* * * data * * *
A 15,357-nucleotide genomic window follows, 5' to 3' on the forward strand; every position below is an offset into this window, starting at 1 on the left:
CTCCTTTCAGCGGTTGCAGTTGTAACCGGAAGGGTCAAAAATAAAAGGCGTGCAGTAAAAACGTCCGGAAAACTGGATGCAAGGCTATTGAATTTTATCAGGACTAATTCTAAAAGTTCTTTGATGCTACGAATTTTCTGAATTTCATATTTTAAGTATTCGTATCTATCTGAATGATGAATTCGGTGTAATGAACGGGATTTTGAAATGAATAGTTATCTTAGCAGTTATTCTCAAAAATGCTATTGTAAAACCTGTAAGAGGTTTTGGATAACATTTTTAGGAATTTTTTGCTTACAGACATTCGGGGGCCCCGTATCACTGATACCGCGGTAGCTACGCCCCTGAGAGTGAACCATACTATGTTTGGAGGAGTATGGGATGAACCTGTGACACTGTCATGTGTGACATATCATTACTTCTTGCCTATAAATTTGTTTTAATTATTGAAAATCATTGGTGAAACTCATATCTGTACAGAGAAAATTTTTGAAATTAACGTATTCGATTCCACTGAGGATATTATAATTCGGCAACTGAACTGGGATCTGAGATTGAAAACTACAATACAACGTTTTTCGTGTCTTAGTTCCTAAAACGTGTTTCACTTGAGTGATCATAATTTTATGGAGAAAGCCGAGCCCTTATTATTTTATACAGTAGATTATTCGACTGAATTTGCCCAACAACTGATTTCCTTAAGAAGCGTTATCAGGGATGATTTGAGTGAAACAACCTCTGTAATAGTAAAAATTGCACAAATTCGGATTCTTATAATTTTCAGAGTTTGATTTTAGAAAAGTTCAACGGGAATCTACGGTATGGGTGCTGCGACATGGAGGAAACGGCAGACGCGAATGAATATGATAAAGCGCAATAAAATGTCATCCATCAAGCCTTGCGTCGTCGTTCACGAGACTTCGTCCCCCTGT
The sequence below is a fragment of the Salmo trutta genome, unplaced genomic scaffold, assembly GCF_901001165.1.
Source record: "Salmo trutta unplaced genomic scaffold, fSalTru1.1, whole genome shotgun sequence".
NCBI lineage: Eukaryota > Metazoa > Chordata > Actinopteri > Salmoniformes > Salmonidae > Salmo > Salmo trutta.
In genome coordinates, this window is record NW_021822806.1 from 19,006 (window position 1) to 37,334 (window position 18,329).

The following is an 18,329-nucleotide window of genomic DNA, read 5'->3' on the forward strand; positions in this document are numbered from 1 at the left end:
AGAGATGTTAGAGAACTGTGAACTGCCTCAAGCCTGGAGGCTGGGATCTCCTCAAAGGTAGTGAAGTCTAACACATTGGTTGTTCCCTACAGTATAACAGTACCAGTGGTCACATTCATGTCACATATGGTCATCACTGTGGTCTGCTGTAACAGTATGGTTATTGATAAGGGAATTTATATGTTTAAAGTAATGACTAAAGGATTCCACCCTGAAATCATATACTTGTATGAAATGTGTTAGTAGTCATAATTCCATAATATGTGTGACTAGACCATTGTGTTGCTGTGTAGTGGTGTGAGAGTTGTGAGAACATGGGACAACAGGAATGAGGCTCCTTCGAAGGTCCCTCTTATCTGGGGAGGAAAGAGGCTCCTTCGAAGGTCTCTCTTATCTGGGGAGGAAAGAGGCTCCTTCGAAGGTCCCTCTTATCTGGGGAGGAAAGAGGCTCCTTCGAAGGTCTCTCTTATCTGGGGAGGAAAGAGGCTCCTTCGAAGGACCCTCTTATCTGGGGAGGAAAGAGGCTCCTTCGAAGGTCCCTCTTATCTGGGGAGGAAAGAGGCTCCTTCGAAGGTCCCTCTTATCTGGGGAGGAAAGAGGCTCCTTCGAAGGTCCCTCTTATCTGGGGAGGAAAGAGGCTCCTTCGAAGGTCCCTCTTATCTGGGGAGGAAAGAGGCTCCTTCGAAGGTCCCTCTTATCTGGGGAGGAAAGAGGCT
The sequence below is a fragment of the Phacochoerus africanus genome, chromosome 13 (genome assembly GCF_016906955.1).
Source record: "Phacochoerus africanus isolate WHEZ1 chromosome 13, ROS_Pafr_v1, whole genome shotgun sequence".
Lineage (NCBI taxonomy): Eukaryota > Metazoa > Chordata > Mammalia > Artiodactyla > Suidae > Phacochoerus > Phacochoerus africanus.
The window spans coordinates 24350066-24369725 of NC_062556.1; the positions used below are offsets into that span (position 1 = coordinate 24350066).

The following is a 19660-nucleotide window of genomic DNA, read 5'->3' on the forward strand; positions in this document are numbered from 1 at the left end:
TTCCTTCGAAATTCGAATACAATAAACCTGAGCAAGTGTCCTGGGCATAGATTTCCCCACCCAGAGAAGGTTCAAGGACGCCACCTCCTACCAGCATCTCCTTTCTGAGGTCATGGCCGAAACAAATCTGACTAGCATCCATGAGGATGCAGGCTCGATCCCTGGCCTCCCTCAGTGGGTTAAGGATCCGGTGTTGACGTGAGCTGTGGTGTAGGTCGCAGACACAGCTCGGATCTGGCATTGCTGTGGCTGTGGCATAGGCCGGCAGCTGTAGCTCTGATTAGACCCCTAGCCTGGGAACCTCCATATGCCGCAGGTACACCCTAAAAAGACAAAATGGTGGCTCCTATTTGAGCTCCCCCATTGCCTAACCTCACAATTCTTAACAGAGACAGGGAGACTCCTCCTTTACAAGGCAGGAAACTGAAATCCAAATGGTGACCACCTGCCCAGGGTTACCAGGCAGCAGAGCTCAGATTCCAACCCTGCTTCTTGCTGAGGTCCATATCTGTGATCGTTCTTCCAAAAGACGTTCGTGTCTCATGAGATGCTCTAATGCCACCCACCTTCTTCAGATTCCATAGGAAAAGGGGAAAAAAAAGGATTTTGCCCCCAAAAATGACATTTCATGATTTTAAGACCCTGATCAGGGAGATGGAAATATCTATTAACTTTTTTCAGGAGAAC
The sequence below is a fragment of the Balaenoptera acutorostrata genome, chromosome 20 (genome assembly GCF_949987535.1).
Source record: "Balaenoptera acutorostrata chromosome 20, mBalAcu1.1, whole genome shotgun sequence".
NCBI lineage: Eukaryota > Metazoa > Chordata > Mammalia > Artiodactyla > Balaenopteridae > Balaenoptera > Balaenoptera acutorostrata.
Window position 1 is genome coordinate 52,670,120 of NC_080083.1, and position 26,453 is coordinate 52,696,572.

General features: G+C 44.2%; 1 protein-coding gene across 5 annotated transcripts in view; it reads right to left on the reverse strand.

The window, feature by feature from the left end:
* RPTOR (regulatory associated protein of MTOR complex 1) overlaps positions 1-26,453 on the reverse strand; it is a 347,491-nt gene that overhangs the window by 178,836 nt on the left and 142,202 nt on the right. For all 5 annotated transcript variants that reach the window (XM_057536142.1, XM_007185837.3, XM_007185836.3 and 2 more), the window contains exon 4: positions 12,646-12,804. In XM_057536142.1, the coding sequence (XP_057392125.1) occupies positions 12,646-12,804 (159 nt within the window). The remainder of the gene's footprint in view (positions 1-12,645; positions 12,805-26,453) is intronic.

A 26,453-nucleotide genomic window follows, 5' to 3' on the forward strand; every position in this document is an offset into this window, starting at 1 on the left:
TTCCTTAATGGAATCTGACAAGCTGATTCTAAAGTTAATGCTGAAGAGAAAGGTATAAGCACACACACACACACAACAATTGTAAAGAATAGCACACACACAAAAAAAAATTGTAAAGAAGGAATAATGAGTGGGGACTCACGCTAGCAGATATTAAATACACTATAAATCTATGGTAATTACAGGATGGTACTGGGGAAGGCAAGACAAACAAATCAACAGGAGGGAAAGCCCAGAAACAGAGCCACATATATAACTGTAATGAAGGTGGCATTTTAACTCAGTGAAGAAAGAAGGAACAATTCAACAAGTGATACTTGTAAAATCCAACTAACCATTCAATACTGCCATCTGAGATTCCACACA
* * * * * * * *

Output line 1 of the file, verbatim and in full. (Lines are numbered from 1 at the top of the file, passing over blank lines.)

A 15,357-nucleotide genomic window follows, 5' to 3' on the forward strand; every position below is an offset into this window, starting at 1 on the left: